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Open Access Publications from the University of California

An Open Resource for Non-human Primate Imaging.

  • Author(s): Milham, Michael P
  • Ai, Lei
  • Koo, Bonhwang
  • Xu, Ting
  • Amiez, Céline
  • Balezeau, Fabien
  • Baxter, Mark G
  • Blezer, Erwin LA
  • Brochier, Thomas
  • Chen, Aihua
  • Croxson, Paula L
  • Damatac, Christienne G
  • Dehaene, Stanislas
  • Everling, Stefan
  • Fair, Damian A
  • Fleysher, Lazar
  • Freiwald, Winrich
  • Froudist-Walsh, Sean
  • Griffiths, Timothy D
  • Guedj, Carole
  • Hadj-Bouziane, Fadila
  • Ben Hamed, Suliann
  • Harel, Noam
  • Hiba, Bassem
  • Jarraya, Bechir
  • Jung, Benjamin
  • Kastner, Sabine
  • Klink, P Christiaan
  • Kwok, Sze Chai
  • Laland, Kevin N
  • Leopold, David A
  • Lindenfors, Patrik
  • Mars, Rogier B
  • Menon, Ravi S
  • Messinger, Adam
  • Meunier, Martine
  • Mok, Kelvin
  • Morrison, John H
  • Nacef, Jennifer
  • Nagy, Jamie
  • Rios, Michael Ortiz
  • Petkov, Christopher I
  • Pinsk, Mark
  • Poirier, Colline
  • Procyk, Emmanuel
  • Rajimehr, Reza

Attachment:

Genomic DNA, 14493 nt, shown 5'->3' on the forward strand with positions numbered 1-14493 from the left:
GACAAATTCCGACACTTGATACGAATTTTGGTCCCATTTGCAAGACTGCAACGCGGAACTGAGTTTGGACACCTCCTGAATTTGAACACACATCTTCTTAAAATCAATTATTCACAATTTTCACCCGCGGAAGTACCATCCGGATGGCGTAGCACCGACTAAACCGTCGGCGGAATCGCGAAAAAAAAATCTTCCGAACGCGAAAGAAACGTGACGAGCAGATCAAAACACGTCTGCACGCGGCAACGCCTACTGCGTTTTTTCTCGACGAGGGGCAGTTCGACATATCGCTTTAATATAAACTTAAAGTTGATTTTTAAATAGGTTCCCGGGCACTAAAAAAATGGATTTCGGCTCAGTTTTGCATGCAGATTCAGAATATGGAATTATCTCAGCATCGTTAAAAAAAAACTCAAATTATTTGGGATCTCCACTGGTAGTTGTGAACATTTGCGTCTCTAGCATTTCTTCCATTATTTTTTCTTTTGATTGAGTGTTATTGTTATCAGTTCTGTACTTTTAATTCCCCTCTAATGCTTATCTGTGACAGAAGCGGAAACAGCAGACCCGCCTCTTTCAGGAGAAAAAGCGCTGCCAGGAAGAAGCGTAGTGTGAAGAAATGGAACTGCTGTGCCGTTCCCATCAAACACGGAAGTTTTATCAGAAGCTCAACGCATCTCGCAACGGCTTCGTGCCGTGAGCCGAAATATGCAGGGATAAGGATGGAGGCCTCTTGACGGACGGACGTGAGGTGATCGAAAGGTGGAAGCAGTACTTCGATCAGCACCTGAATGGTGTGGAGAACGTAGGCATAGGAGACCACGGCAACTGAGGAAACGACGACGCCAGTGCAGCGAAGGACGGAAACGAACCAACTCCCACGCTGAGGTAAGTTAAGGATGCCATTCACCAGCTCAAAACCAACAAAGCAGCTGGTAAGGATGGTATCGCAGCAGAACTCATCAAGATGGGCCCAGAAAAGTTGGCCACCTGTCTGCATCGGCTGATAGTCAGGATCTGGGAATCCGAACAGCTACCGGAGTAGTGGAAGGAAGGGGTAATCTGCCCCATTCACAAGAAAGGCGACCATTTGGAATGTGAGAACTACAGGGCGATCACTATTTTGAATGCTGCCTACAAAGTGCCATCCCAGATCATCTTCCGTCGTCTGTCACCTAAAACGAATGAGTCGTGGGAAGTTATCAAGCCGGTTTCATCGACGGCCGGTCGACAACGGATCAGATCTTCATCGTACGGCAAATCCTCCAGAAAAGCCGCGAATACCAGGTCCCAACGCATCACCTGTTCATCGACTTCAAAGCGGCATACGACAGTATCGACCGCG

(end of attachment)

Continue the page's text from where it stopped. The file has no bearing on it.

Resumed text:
• Reader, Simon M
  • Roelfsema, Pieter R
  • Rudko, David A
  • Rushworth, Matthew FS
  • Russ, Brian E
  • Sallet, Jerome
  • Schmid, Michael Christoph
  • Schwiedrzik, Caspar M
  • Seidlitz, Jakob
  • Sein, Julien
  • Shmuel, Amir
  • Sullivan, Elinor L
  • Ungerleider, Leslie
  • Thiele, Alexander
  • Todorov, Orlin S
  • Tsao, Doris
  • Wang, Zheng
  • Wilson, Charles RE
  • Yacoub, Essa
  • Ye, Frank Q
  • Zarco, Wilbert
  • Zhou, Yong-di
  • Margulies, Daniel S
  • Schroeder, Charles E
  • et al.

Non-human primate neuroimaging is a rapidly growing area of research that promises to transform and scale translational and cross-species comparative neuroscience. Unfortunately, the technological and methodological advances of the past two decades have outpaced the accrual of data, which is particularly challenging given the relatively few centers that have the necessary facilities and capabilities. The PRIMatE Data Exchange (PRIME-DE) addresses this challenge by aggregating independently acquired non-human primate magnetic resonance imaging (MRI) datasets and openly sharing them via the International Neuroimaging Data-sharing Initiative (INDI). Here, we present the rationale, design, and procedures for the PRIME-DE consortium, as well as the initial release, consisting of 25 independent data collections aggregated across 22 sites (total = 217 non-human primates). We also outline the unique pitfalls and challenges that should be considered in the analysis of non-human primate MRI datasets, including providing automated quality assessment of the contributed datasets.

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